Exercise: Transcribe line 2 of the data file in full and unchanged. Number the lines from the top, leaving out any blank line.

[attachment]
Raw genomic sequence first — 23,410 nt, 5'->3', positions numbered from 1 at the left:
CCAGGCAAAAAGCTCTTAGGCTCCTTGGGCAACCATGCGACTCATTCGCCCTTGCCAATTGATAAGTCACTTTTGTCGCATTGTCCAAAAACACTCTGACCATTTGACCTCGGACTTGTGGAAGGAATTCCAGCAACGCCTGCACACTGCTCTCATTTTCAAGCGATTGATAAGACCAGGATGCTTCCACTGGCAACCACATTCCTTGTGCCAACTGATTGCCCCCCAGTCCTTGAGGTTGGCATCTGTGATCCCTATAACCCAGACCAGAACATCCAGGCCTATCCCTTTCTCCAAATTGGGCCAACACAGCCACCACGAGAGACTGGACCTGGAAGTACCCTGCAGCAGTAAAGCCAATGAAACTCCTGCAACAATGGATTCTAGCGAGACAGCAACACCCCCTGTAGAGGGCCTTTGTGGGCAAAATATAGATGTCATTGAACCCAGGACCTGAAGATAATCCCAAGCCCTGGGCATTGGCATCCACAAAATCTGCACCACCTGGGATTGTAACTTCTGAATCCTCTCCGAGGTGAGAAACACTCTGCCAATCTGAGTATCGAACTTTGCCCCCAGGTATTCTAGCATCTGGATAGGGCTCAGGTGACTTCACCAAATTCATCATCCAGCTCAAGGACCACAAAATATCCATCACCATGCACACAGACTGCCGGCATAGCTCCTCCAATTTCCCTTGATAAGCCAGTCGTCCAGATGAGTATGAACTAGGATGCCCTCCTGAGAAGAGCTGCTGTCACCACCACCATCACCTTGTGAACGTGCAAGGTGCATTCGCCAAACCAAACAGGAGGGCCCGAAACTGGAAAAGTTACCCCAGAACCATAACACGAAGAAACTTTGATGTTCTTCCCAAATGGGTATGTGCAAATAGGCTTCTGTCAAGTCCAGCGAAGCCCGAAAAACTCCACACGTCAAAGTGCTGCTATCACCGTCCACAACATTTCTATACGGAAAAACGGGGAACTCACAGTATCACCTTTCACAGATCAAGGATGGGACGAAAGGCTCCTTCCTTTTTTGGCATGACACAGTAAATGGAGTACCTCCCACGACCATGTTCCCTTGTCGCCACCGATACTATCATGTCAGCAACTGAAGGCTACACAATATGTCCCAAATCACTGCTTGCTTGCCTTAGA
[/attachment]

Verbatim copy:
CCAGGCAAAAAGCTCTTAGGCTCCTTGGGCAACCATGCGACTCATTCGCCCTTGCCAATTGATAAGTCACTTTTGTCGCATTGTCCAAAAACACTCTGACCATTTGACCTCGGACTTGTGGAAGGAATTCCAGCAACGCCTGCACACTGCTCTCATTTTCAAGCGATTGATAAGACCAGGATGCTTCCACTGGCAACCACATTCCTTGTGCCAACTGATTGCCCCCCAGTCCTTGAGGTTGGCATCTGTGATCCCTATAACCCAGACCAGAACATCCAGGCCTATCCCTTTCTCCAAATTGGGCCAACACAGCCACCACGAGAGACTGGACCTGGAAGTACCCTGCAGCAGTAAAGCCAATGAAACTCCTGCAACAATGGATTCTAGCGAGACAGCAACACCCCCTGTAGAGGGCCTTTGTGGGCAAAATATAGATGTCATTGAACCCAGGACCTGAAGATAATCCCAAGCCCTGGGCATTGGCATCCACAAAATCTGCACCACCTGGGATTGTAACTTCTGAATCCTCTCCGAGGTGAGAAACACTCTGCCAATCTGAGTATCGAACTTTGCCCCCAGGTATTCTAGCATCTGGATAGGGCTCAGGTGACTTCACCAAATTCATCATCCAGCTCAAGGACCACAAAATATCCATCACCATGCACACAGACTGCCGGCATAGCTCCTCCAATTTCCCTTGATAAGCCAGTCGTCCAGATGAGTATGAACTAGGATGCCCTCCTGAGAAGAGCTGCTGTCACCACCACCATCACCTTGTGAACGTGCAAGGTGCATTCGCCAAACCAAACAGGAGGGCCCGAAACTGGAAAAGTTACCCCAGAACCATAACACGAAGAAACTTTGATGTTCTTCCCAAATGGGTATGTGCAAATAGGCTTCTGTCAAGTCCAGCGAAGCCCGAAAAACTCCACACGTCAAAGTGCTGCTATCACCGTCCACAACATTTCTATACGGAAAAACGGGGAACTCACAGTATCACCTTTCACAGATCAAGGATGGGACGAAAGGCTCCTTCCTTTTTTGGCATGACACAGTAAATGGAGTACCTCCCACGACCATGTTCCCTTGTCGCCACCGATACTATCATGTCAGCAACTGAAGGCTACACAATATGTCCCAAATCACTGCTTGCTTGCCTTAGA